The libertarian conceit

Here’s one definition of libertarianism:

n extreme laissez-faire political philosophy advocating only minimal state intervention in the lives of citizens

Some self-described libertarians would go further to suggest that the only good government is no government. All matters between and among people would be resolved through voluntary markets for everything.

As absurd as this may appear to many, we may be living in a de facto state of libertarianism. Governments, especially the federal one, aren’t working all that well. The obstructionists within their ranks have made certain of this.

But default ineffectiveness has not delivered the free-market solutions championed by the followers of Ayn Rand and Friedrich Hayek. Indeed, by all accounts we’re spending a lot of money for nothing in return. Whether it’s education or transportation or climate change or inequality, there are no self-interested parties showing up to fix them.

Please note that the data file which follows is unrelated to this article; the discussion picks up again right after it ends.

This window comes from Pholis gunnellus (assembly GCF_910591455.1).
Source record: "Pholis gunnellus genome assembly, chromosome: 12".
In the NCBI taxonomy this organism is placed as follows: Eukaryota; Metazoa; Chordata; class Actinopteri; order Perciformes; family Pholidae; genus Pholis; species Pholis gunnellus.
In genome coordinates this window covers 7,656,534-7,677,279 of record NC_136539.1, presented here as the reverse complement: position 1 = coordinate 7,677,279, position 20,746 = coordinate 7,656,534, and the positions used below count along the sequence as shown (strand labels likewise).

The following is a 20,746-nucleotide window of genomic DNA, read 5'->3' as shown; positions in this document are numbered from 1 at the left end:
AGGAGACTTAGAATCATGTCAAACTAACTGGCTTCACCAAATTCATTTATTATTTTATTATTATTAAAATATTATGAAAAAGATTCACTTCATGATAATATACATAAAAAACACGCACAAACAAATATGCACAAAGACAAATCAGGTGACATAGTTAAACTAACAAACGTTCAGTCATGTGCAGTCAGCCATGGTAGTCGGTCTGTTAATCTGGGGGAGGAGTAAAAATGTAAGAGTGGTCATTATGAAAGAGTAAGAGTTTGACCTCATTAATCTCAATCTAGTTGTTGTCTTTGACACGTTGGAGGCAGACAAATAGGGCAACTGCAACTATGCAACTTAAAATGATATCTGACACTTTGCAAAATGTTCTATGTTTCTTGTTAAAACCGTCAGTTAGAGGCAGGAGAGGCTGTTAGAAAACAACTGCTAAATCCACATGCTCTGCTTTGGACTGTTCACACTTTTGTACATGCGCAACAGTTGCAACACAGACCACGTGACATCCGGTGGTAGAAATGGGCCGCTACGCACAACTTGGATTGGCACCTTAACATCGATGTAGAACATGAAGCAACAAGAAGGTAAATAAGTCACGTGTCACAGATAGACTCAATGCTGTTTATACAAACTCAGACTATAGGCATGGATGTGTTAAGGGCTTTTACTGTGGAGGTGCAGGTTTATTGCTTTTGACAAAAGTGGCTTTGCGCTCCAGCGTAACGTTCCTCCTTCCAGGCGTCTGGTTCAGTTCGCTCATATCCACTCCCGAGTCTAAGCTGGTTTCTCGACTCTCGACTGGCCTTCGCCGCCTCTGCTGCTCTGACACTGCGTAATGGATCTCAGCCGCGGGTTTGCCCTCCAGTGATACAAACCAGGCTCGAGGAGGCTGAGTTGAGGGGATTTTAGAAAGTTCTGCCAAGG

My favorite liberal these days, Paul Krugman, argues that libertarians “are living in a fantasy world.” He continues:

…if we should somehow end up with libertarian government, it would quickly find itself unable to fulfill any of its promises.

Nevertheless, in this land of governmental dysfunction, one may ask whether or not we citizens could address our common concerns outside of legislatures and executive branches. If Washington, D.C., won’t act, can we? And what would we do?

My dystopian nature finds little hope and even less evidence for possible solutions. We can’t even agree on the problems, let alone organize to solve them. The government we have, however feckless and cranky, is apparently what we deserve.

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